MARK OF ZORRO, THE
(director: Fred Niblo; screenwriters: Johnston MacCulley’s story The Curse of Capistrano/Douglas Fairbanks; cinematographers: William McGann/Harry Thorpe; cast: Douglas Fairbanks (Don Diego Vega/Zorro), Charles Hill Mailes (Don Carlos Pulido), Noah Beery, Sr. (Sgt. Pedro Gonzalez), Marguerite de la Motte (Lolita), Robert McKim (Captain Juan Ramon), Walt Whitman (Father Felipe), George Periolat (Gov. Alvarado), Tote Du Crow (Bernardo), Claire McDowell (Dona Catalina Pulido), Sidney De Gray (Don Alejandro), Snitz Edwards (Short Barkeep); Runtime: 90; United Artists; 1920-silent)
“It was such a successful box office film; it became a precursor to the type of action film Hollywood is now noted for.“
Reviewed by Dennis Schwartz
Douglas Fairbanks plays his first action hero role as Zorro, the sort of part he will play for the rest of his film career. Before this very popular film, he was cast only in light comedies. He also produced the film as he formed a studio called United Artists, that also included partners Mary Pickford, D.W. Griffith, and Charlie Chaplin.
This fun type of swashbuckler film gave him a chance to show-off his athletic ability, as he himself did all the dueling scenes and acrobatic routines the story required. He is dressed in a black mask-and-cape, which gave the role a certain amount of mysterious appeal to audiences.
The film is not much on character study, instead it’s filled with action sequences and a melodramatic love story between Zorro and the sweet Lolita Pukido (Marguerite). She doesn’t know that he is the son of the aristocratic rancher Don Alejandro (De Gray), as he wants to see if she loves him for his money.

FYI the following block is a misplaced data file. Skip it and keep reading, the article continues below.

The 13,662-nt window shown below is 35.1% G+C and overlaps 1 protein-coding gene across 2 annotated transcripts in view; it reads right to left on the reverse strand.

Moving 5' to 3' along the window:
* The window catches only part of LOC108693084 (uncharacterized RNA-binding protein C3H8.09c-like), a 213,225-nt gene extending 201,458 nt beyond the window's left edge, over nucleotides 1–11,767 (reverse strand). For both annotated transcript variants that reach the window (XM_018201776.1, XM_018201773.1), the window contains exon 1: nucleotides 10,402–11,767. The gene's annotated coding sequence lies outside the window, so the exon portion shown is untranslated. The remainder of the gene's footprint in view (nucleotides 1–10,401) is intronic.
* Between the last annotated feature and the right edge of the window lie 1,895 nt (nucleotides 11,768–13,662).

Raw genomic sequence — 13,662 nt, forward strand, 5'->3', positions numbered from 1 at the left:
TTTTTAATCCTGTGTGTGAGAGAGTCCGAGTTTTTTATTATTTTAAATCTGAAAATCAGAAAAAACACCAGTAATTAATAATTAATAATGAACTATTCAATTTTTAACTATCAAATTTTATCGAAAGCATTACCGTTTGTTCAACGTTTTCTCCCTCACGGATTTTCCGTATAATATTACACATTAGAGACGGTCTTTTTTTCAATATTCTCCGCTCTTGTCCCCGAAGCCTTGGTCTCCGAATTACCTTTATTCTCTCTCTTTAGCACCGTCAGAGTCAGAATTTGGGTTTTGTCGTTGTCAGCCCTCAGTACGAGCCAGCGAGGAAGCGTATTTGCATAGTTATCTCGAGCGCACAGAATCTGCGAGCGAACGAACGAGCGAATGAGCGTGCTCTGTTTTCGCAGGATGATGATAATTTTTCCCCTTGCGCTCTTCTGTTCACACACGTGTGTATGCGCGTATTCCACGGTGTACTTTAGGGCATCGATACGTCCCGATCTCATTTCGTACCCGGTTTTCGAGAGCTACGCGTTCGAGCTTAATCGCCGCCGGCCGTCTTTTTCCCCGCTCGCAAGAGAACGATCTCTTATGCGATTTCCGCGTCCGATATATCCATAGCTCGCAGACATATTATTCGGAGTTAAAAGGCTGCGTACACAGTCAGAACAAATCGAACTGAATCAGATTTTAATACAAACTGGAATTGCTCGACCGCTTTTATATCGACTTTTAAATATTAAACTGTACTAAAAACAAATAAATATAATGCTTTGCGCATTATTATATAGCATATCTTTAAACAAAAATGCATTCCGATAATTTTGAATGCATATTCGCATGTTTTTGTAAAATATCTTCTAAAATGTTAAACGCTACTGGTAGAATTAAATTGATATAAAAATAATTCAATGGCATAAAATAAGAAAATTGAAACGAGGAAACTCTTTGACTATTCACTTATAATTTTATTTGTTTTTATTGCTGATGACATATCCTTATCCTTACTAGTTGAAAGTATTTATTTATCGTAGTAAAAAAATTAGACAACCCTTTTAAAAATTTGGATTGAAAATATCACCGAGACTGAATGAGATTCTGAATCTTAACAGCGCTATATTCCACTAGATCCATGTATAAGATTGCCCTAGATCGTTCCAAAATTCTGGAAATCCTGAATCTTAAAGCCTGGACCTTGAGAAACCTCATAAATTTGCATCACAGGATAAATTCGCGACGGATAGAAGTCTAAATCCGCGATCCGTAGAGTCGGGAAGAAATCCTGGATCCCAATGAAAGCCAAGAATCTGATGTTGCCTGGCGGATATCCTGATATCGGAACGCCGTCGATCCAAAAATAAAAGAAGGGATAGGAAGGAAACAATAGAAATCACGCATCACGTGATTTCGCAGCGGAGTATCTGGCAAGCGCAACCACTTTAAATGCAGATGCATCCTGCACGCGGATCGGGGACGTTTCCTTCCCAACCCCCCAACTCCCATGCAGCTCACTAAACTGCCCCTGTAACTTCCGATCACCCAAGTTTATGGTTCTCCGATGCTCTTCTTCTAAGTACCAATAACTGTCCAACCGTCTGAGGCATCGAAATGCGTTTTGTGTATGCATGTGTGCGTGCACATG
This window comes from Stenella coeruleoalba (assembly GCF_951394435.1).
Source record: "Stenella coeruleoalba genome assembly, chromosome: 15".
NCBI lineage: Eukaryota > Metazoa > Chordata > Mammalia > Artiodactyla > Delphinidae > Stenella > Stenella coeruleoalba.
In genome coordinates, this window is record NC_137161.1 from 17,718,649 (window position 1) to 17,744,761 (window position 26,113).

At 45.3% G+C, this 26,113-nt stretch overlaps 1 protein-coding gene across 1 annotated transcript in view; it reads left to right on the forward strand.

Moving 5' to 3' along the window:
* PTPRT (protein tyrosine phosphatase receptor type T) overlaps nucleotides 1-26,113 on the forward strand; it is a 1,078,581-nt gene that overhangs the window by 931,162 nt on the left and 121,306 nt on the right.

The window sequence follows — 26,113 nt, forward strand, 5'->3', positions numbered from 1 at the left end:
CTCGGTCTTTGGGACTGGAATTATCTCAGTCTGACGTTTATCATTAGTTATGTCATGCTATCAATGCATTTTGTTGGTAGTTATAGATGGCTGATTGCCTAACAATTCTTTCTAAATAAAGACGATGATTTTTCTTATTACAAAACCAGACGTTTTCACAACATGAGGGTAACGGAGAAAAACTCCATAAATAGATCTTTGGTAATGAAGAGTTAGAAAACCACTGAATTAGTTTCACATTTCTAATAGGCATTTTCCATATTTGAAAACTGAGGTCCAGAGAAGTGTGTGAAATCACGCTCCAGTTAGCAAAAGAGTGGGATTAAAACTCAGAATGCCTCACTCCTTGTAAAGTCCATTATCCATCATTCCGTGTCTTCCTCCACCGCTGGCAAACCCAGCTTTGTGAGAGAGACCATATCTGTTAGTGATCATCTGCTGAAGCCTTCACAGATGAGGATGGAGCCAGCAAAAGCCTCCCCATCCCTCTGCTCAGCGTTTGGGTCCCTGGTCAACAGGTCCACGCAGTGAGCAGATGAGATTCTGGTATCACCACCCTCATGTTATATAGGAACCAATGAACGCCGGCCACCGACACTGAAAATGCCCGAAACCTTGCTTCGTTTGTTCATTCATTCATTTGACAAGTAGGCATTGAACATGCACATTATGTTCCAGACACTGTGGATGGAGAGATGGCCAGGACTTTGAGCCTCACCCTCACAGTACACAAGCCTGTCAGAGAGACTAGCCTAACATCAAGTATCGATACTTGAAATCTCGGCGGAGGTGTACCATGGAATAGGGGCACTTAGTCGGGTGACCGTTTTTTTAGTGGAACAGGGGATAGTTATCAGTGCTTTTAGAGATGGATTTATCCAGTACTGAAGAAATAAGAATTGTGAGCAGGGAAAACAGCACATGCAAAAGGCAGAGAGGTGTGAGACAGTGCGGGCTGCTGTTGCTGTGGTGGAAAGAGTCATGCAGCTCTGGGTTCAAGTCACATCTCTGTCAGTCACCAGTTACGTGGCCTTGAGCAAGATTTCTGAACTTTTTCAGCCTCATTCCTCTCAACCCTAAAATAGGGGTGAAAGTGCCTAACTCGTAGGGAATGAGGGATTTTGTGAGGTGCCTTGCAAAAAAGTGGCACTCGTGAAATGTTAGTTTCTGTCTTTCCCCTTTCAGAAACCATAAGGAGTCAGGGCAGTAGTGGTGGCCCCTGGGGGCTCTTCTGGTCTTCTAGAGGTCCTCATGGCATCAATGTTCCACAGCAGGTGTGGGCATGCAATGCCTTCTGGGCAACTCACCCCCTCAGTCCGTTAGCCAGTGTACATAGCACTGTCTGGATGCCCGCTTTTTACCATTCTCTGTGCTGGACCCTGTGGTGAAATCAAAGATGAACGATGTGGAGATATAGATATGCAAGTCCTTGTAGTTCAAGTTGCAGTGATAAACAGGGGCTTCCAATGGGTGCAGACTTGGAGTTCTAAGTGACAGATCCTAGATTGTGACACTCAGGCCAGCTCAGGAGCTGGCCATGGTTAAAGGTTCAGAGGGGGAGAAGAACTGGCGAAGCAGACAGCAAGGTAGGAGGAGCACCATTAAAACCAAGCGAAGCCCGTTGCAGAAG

Zorro is forced by his father to seek a wife, Lolita. But he acts unmanly, forcing her to reject him even though he is so wealthy and her father wants this marriage. She is the daughter of a blue-blooded Spanish family that has fallen on hard times, her father is Don Carlos Pulido (Charles Hill Mailes) and her mother is Dona Catalina Pulido (Claire McDowell).
The reason for the Zorro disguise is because he just returned three months ago from studying in Spain and wants to secretly organize the caballeros against the ruling oppressors who are cruel towards the poor, the natives and the priests. He leaves his trade-mark of a Z on the skin of those oppressors he duels with.
The action takes place in 19th century southern California where the corrupt governor, Alvarado (Periolat), who is from the northern part controls the colonial territory. The governor comes south because he is upset with Zorro’s interference in his affairs. He will post a reward to get him dead or alive. There is no mistake about who are the good guys and who are the bad guys. The bad guys are the governor and his henchmen- Sergeant Pedro Gonzalez (Noah Berry) and Captain Ramos (Robert McKim).
Zorro suddenly appears in the local cantina and fights a duel with his enemies, while keeping all the other soldiers at bay. It reminded me of a Charlie Chaplin routine, the one where he’s the tramp and is kicking the cop in his behind. Zorro likes to laugh a lot and play cat-and-mouse games with his enemies, all the while courting danger as he disarms his opponent and toys with him.
The film disappointed me in many ways, not the least being that Zorro’s plan to help the poor, seemed misplaced. This was more a story of aristocrats and those of wealth versus bad politicians, rather than the Robin Hood story it projected itself to be. It was really a stretch to believe that the noble Zorro was anything but a rich aristocrat having a bit of sport, and finding love with someone he could have easily found love with anyway without going through his masquerade. The story itself was a cliche-ridden one featuring his cardboard-like father wanting his son not to be an idler and make something of himself, while the son feigns being fatigued all the time by acting effeminate and performing silly magic tricks when he should be seriously courting the eligible senorita his father fixed him up with.
His faithful native servant is Roberto (Tote Du Crow), who knows Don Diego Vega’s secrets but cannot speak-he can only hear. Roberto plays the cliche part of the loyal sidekick, a role the western films made part of their staple.
There are no surprises in this predictable costume actioner, but it is pleasantly shot in B&W with a tinted look. It was such a successful box office film; it became a precursor to the type of action film Hollywood is now noted for.
REVIEWED ON 12/17/99 GRADE: C